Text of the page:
Insights from the Impoverished

In a recent HuffingtonPost article David Chura brings to light the affect that poverty, despair and hopelessness have on people, especially during the formative years.  When individuals grow up in an environment within which such dark currents flow, they feel trapped and, as David Chura relates, a way out is likely imperceptible.

 

Under these circumstances it would take considerable care and attention on the part of parents/caregivers to share a vivifying vision and provide corresponding support that would enable their children to see a way out and to have a sense of purpose and meaning to their life.  Needless to say parents/caregivers would have to embody this vision as well.  Sadly, since a way out is not readily apparent, all that is left for some is to lash out; turning their negative feelings to anger and rage against those they believe have made them victims.

 

Accordingly an educational system aimed at filling people with facts with the expectation of them reporting the facts back at test time would not likely engender inspiration for learning.  Hence the poorer performance of the education system in impoverished communities relative to the more mainstream communities. However what makes this even worse is that those who are not living in poor communities generally don’t find the educational experience meaningful and inspiring either—it’s just that they don’t feel as trapped in their life-situation.

 

Looking through the lens of the impoverished communities makes apparent the role of one’s life-situation as a key factor in education.  So while the education system’s effectiveness within poor communities is generally awful, in point of fact it is not that performance is good in all other communities, it is just that it is not as bad.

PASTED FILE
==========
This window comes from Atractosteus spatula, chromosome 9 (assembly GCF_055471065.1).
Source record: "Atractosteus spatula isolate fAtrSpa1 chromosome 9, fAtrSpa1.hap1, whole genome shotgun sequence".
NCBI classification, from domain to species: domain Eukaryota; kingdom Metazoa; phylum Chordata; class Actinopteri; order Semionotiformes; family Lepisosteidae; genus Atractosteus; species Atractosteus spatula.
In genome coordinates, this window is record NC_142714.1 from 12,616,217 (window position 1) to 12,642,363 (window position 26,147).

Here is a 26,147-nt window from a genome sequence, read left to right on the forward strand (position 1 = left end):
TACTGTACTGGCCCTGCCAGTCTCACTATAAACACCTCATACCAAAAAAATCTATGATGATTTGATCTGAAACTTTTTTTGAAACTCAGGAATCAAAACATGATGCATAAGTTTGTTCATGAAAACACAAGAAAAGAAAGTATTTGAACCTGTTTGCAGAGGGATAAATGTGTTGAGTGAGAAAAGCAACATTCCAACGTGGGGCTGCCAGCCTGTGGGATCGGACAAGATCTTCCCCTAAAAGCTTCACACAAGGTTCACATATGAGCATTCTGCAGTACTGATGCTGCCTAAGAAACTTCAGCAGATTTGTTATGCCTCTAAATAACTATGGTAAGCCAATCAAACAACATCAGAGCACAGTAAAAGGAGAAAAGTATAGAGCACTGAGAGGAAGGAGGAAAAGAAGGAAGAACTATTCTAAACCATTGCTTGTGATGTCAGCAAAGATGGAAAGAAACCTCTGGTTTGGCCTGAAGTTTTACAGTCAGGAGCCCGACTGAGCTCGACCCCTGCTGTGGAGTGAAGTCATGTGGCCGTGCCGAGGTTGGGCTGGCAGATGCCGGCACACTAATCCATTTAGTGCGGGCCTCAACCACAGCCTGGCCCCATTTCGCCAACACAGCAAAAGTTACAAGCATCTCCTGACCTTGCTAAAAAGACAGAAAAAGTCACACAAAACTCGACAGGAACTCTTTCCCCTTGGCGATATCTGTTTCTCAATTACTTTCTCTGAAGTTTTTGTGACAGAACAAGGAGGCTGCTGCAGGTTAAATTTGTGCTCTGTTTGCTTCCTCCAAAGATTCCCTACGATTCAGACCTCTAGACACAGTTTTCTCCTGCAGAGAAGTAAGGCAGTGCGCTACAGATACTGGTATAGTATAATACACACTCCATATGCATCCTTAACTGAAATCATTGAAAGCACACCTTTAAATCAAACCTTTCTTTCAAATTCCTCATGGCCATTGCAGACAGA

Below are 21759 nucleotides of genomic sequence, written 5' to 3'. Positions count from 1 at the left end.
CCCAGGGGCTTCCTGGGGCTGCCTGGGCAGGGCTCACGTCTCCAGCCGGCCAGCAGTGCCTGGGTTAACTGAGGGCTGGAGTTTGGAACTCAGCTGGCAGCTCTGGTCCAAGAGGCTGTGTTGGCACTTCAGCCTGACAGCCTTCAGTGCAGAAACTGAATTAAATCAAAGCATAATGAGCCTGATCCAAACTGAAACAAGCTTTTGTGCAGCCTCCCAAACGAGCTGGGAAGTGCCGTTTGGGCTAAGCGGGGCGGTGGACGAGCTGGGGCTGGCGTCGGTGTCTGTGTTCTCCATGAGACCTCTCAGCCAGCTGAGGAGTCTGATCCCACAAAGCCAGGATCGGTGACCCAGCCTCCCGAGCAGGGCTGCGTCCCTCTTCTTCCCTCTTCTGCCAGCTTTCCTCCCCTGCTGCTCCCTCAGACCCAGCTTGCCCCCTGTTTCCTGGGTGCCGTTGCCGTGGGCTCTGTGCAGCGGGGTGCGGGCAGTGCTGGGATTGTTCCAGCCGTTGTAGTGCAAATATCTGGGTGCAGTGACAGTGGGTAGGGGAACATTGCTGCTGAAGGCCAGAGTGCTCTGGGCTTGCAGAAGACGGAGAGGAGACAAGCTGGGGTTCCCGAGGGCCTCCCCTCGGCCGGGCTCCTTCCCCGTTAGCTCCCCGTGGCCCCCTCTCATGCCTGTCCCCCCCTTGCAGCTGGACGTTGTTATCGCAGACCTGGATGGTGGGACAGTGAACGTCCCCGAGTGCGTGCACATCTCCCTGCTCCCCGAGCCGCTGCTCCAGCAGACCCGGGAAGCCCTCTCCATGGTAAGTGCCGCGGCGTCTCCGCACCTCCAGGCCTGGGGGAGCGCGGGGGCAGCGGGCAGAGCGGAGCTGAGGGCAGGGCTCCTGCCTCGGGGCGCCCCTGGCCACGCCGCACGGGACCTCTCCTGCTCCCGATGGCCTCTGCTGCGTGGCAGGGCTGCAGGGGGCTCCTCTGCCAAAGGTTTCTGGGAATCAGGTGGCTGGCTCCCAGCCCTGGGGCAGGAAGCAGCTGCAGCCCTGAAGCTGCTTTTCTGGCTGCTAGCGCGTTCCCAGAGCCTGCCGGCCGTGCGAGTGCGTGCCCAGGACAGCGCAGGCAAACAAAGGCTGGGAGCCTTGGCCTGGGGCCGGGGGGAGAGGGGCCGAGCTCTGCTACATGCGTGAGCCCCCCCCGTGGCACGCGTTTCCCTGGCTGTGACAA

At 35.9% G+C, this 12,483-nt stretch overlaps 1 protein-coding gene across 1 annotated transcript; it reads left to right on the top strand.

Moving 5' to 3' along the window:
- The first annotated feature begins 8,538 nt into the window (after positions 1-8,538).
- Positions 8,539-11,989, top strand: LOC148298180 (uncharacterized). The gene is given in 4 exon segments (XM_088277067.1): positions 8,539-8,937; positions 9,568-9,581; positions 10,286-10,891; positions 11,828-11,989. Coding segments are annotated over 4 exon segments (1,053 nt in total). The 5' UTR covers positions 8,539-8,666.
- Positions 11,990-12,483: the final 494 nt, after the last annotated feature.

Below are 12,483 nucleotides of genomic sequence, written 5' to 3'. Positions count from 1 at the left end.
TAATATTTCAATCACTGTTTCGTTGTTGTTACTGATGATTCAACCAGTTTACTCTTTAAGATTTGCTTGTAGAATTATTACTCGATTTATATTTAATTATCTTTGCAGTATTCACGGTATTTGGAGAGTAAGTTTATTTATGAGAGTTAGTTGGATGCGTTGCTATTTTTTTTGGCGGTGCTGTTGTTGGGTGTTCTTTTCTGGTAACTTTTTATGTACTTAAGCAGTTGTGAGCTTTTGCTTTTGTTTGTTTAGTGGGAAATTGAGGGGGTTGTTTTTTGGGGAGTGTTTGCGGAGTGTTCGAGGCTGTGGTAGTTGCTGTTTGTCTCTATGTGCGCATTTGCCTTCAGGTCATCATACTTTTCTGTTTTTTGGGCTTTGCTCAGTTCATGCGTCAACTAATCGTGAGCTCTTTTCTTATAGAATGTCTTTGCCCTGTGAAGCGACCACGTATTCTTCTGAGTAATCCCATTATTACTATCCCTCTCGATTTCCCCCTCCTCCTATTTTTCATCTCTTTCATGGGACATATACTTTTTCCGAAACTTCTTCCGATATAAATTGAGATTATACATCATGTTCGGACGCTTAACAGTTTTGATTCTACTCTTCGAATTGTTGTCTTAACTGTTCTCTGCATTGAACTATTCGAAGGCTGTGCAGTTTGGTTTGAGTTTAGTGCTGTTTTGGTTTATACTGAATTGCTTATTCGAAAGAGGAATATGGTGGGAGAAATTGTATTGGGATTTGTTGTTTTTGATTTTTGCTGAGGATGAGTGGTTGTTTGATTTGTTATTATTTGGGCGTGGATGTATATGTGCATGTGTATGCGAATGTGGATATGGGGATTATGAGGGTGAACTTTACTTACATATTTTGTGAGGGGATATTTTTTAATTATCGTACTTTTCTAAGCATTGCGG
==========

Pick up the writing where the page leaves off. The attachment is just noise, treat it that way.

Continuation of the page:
What we are in fact seeing here is the influence of an egoistic economic system—income inequality adversely impacting progress—upon the education system in particular and people in society in general.  Consequently, the system of education can’t be improved without understanding it as a system and its interdependence with other societal systems.  The education system isn’t functioning in isolation of what else happens to people in society.

 

Thus improvement of quality won’t result from simply infusing more money into a community’s school, or adding more technology or from laying blame on teachers by turning the focus on results rewards and accountability.  Improvement in quality can only come from a focus on the system itself, which includes understanding the influence of the larger socio-economic system.

 

If people believe that what the education system offers is of no benefit to them and their situation then whatever is provided will be irrelevant. As Yogi Berra said, if people don’t want to come out to the park, nobody is going to stop them. Learning can’t be forced, it requires the will of all those involved!  More to the point, the Buddhist adage, when the student is ready the teacher will appear, informs us that the teacher is not a single person but it is the interplay among the entire set of factors/conditions/environment—the system—that teaches.

2 thoughts on “Insights from the Impoverished

  1. Pingback: The Worker Is Not the Problem « For Progress, Not Growth

  2. Pingback: Education, Work and Quality « For Progress, Not Growth

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